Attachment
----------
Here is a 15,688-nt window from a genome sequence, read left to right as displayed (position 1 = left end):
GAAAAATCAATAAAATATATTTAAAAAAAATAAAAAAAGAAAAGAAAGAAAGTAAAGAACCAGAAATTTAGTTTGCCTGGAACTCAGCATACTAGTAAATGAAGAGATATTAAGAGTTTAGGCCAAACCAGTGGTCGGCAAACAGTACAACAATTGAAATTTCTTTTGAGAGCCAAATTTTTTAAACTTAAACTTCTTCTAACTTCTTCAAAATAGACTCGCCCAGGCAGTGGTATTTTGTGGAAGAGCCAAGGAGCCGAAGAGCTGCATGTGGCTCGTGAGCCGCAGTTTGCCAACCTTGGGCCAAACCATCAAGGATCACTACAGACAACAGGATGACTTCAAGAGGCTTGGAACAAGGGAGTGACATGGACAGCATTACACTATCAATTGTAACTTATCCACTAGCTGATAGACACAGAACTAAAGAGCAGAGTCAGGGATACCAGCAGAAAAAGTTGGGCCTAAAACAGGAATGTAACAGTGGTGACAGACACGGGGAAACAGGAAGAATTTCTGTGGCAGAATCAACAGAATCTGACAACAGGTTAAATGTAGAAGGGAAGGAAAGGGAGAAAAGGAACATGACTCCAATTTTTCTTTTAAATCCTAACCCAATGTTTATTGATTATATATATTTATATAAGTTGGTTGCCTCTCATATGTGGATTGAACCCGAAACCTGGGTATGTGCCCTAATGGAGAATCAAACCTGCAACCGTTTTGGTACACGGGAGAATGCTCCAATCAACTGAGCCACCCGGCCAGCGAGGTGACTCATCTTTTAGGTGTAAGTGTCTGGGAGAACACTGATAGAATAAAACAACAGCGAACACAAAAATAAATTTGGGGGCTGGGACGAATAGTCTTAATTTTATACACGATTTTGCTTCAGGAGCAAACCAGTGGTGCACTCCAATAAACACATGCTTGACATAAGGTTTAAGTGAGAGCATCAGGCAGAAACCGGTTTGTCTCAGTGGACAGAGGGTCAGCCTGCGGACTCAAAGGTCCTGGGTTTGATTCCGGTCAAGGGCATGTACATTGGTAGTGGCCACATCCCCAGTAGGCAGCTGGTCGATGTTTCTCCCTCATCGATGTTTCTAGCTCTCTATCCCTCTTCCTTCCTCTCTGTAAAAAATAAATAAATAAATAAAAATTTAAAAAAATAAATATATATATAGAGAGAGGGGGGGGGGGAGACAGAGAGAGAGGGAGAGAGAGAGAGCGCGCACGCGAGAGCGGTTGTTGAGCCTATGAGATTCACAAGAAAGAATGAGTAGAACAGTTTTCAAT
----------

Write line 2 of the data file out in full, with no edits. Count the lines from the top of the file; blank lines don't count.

GAAAAATCAATAAAATATATTTAAAAAAAATAAAAAAAGAAAAGAAAGAAAGTAAAGAACCAGAAATTTAGTTTGCCTGGAACTCAGCATACTAGTAAATGAAGAGATATTAAGAGTTTAGGCCAAACCAGTGGTCGGCAAACAGTACAACAATTGAAATTTCTTTTGAGAGCCAAATTTTTTAAACTTAAACTTCTTCTAACTTCTTCAAAATAGACTCGCCCAGGCAGTGGTATTTTGTGGAAGAGCCAAGGAGCCGAAGAGCTGCATGTGGCTCGTGAGCCGCAGTTTGCCAACCTTGGGCCAAACCATCAAGGATCACTACAGACAACAGGATGACTTCAAGAGGCTTGGAACAAGGGAGTGACATGGACAGCATTACACTATCAATTGTAACTTATCCACTAGCTGATAGACACAGAACTAAAGAGCAGAGTCAGGGATACCAGCAGAAAAAGTTGGGCCTAAAACAGGAATGTAACAGTGGTGACAGACACGGGGAAACAGGAAGAATTTCTGTGGCAGAATCAACAGAATCTGACAACAGGTTAAATGTAGAAGGGAAGGAAAGGGAGAAAAGGAACATGACTCCAATTTTTCTTTTAAATCCTAACCCAATGTTTATTGATTATATATATTTATATAAGTTGGTTGCCTCTCATATGTGGATTGAACCCGAAACCTGGGTATGTGCCCTAATGGAGAATCAAACCTGCAACCGTTTTGGTACACGGGAGAATGCTCCAATCAACTGAGCCACCCGGCCAGCGAGGTGACTCATCTTTTAGGTGTAAGTGTCTGGGAGAACACTGATAGAATAAAACAACAGCGAACACAAAAATAAATTTGGGGGCTGGGACGAATAGTCTTAATTTTATACACGATTTTGCTTCAGGAGCAAACCAGTGGTGCACTCCAATAAACACATGCTTGACATAAGGTTTAAGTGAGAGCATCAGGCAGAAACCGGTTTGTCTCAGTGGACAGAGGGTCAGCCTGCGGACTCAAAGGTCCTGGGTTTGATTCCGGTCAAGGGCATGTACATTGGTAGTGGCCACATCCCCAGTAGGCAGCTGGTCGATGTTTCTCCCTCATCGATGTTTCTAGCTCTCTATCCCTCTTCCTTCCTCTCTGTAAAAAATAAATAAATAAATAAAAATTTAAAAAAATAAATATATATATAGAGAGAGGGGGGGGGGGAGACAGAGAGAGAGGGAGAGAGAGAGAGCGCGCACGCGAGAGCGGTTGTTGAGCCTATGAGATTCACAAGAAAGAATGAGTAGAACAGTTTTCAAT